Yitro: The Paradox of Self(ish)-Reliance

Judaism disagrees with the maxim, “It’s better to give than to receive.” (The source of this maxim is “It is more blessed to give than to receive,” a quote ironically attributed by one Jew – Saul of Tarsus, better known as Paul the Apostle -- to another Jew, Jesus, in the Christian Scriptures, Acts 20:35).  But the disagreement isn’t because Judaism thinks it’s better to receive than to give.  Rather, the maxim itself presents a misleading “zero-sum” of giving vs. receiving.  The actual dynamic is more one of symbiotic mutuality.  

One permutation of the “better to give than receive” philosophy is American culture’s praise of self-reliance (aka "rugged individualism.")  In this context, I’m interpreting self-reliance to mean either declining offered help or, more often, refusing to request it. Self-reliance isn’t so laudable, though, because when we either don’t ask others for help, or decline to accept it, we deprive others of the many benefits to themselves and to others of giving. 

By asking for and accepting help, we encourage others to engage in helpful behavior.  We help them to fulfill the crucial mitzvah, “Love your neighbor/fellow as yourself.” (Lev. 19:18).  We help them feel useful and productive, thus raising or reinforcing their self-esteem.  We quite possibly lessen their loneliness.  We strengthen their interpersonal connections and skills.  We help them broaden their experience and expand their empathy for others.  We help them to be happier.  And we help them live as examples to others of how people should act.   

Perhaps most importantly, when we ask for and/or accept help – even or especially when we can get by without it -- we “teach” others that there’s no shame in asking for or receiving help, and thus we encourage others to ask for and accept help.  Then, when they do so, they, in turn, help others in all the ways described.  It’s like the economic “multiplier” effect of a dollar invested and then repeatedly reinvested by its successive recipients.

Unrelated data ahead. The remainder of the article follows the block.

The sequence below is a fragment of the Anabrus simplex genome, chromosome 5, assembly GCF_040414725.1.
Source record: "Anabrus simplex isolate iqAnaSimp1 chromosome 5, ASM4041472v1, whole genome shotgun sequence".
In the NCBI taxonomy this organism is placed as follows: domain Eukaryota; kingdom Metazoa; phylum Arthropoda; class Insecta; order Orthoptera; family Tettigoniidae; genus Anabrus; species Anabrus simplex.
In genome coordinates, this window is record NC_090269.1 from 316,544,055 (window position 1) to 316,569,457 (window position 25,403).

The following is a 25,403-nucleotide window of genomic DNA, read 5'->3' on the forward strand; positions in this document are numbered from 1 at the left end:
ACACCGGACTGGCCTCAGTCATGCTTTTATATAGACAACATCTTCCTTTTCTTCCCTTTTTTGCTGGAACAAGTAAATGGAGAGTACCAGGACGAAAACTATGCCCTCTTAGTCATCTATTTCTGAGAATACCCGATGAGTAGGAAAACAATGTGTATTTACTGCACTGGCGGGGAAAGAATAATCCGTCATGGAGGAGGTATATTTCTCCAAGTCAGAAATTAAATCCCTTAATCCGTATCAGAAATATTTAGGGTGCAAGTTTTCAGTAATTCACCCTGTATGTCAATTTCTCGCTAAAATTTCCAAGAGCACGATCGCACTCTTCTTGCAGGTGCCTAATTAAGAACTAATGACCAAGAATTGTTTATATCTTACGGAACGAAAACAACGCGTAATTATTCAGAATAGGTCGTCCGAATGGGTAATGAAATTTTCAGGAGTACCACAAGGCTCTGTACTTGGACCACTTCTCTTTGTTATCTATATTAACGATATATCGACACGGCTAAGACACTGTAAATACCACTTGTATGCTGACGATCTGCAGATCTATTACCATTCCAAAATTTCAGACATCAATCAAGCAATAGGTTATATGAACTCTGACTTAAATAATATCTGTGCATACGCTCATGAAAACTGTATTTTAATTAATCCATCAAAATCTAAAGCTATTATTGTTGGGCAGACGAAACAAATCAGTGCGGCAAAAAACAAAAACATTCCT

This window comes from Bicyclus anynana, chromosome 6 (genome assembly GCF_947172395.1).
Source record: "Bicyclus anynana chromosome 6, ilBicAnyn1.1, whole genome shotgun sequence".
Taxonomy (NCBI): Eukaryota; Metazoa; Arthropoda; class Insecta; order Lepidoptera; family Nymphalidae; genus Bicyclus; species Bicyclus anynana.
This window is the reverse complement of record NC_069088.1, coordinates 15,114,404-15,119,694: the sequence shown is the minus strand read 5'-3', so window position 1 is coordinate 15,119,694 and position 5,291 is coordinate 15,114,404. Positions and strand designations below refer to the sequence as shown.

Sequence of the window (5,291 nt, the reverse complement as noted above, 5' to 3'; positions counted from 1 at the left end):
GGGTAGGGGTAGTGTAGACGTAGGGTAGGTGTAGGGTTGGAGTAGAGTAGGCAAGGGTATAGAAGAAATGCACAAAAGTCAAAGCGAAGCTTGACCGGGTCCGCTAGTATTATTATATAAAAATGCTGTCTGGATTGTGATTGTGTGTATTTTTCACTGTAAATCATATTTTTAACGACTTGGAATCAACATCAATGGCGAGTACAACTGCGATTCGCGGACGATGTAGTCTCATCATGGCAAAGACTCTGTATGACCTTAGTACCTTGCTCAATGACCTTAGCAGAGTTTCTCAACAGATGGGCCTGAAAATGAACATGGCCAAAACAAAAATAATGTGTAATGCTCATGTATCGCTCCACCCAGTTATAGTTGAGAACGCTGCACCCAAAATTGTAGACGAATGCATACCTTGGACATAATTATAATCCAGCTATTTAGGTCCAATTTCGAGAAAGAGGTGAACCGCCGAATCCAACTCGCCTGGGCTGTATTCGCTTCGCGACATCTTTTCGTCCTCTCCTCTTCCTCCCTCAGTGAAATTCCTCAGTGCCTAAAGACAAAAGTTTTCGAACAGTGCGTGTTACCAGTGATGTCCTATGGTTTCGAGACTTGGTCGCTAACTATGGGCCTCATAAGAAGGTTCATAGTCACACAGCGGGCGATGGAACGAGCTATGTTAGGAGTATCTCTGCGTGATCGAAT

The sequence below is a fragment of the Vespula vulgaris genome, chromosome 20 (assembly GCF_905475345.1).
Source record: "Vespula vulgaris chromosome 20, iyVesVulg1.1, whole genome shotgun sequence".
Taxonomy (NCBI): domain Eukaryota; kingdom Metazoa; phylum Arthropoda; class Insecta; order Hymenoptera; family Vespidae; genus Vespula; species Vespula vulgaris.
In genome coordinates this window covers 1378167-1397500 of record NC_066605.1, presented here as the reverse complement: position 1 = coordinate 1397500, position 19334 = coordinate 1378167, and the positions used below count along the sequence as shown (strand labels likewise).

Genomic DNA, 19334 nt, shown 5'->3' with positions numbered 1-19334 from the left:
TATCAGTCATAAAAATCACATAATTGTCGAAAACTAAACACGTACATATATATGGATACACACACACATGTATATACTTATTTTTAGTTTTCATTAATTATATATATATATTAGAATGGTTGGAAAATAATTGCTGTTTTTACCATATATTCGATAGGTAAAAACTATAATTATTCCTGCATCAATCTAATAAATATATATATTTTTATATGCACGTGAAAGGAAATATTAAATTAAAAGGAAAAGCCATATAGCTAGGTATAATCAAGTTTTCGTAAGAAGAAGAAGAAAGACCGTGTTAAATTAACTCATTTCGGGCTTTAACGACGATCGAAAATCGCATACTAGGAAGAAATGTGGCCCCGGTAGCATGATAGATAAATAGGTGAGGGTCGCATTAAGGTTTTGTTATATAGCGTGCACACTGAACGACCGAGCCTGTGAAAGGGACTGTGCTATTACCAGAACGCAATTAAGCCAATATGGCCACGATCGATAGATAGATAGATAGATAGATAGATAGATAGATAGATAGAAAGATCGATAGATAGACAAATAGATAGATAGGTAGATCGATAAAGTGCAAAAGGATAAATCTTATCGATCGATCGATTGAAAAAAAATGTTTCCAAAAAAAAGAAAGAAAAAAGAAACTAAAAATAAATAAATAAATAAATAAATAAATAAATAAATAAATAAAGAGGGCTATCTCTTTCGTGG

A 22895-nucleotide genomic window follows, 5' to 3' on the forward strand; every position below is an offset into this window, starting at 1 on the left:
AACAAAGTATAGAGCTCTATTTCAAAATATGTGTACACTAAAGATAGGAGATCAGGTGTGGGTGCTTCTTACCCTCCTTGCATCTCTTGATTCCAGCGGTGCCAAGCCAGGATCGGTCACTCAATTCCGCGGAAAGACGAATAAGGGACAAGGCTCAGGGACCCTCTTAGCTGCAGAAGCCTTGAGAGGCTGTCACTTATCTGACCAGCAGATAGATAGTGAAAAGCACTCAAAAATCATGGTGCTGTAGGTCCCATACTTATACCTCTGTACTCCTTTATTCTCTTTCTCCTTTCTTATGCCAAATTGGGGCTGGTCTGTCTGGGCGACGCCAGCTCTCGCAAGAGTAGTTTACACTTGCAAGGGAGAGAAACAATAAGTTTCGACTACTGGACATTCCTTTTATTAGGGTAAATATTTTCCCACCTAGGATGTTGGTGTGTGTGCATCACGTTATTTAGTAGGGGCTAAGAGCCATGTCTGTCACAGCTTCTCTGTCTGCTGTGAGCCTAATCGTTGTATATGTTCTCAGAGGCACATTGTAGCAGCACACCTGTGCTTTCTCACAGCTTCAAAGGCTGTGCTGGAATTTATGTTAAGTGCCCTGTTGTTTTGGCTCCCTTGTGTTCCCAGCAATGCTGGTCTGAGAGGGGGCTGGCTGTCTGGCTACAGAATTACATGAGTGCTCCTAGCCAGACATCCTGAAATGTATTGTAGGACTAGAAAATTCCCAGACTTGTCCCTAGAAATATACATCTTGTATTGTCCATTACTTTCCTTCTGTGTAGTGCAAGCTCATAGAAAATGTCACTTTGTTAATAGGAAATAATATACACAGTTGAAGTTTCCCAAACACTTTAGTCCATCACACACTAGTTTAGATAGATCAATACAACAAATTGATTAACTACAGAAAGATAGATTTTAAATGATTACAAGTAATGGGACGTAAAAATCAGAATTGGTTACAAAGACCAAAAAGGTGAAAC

As for ourselves, when we readily and without embarrassment ask for and receive help, we receive many parallel social and psychic benefits in addition to the help itself.  We appreciate the help we’ve received, which helps us to “Love our neighbor as ourselves.”  Having asked for and received help, we are ourselves encouraged to help others.  Those who see or hear that we have benefited by seeking help are, in turn, encouraged to both seek and give help.  And, so on.  The circle, or “ripple,” or “multiplier” ever expands.  

In Hebrew, תן לי ("Tayn li") means both “let me” and “give me.” “Let me help” also means “give me help!”  We might refer to this as the “Paradox of Help,” the “Duality of Help,” or, best, “Mutuality of Help.”   We also see why צדקה ("Tzedakah") should be translated as “righteousness,” rather than as “charity.”  

In this week’s Torah portion, Moses accepts his father-in-law Jethro’s (Yitro) helpful advice in alleviating a burdensome judicial logjam.  Moses then accepts the help of his appointed assistants, who are helped by their own assistants, and so on.  In no way is Moses’ own leadership stature or self-respect lessened by his seeking and accepting this help, and the Torah give us the sense that the entire Israelite community is greatly benefited.  (Exodus 8:18-37). 

Many of us eschew, perhaps unconsciously, offering or asking for help. We feel embarrassed or are concerned that doing so will suggest or reveal limitation, difficulty, disorganization, adverse circumstances, or worse.  We don't want others to feel embarrassed or imply that they might need help. We don't want our self-image of self-reliance to be bruised, or to possibly bruise that of others. 

In part, though, this is a self-fulfilling prophecy…. If we all would more regularly ask others for help, offer others help, and readily accept help -- even when we don’t really need it, helpers and helped would all reap many benefits … as well as lessen the sense of stigma and reluctance when we or they really do need help.  

Excessive self-reliance is really self-ish reliance.  

Ask others for help often!  

And, or course, offer it often, too.  

Shabbat shalom.  



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A bird that you set free may be caught again, but a word that escapes your lips will not return.
Jewish Proverb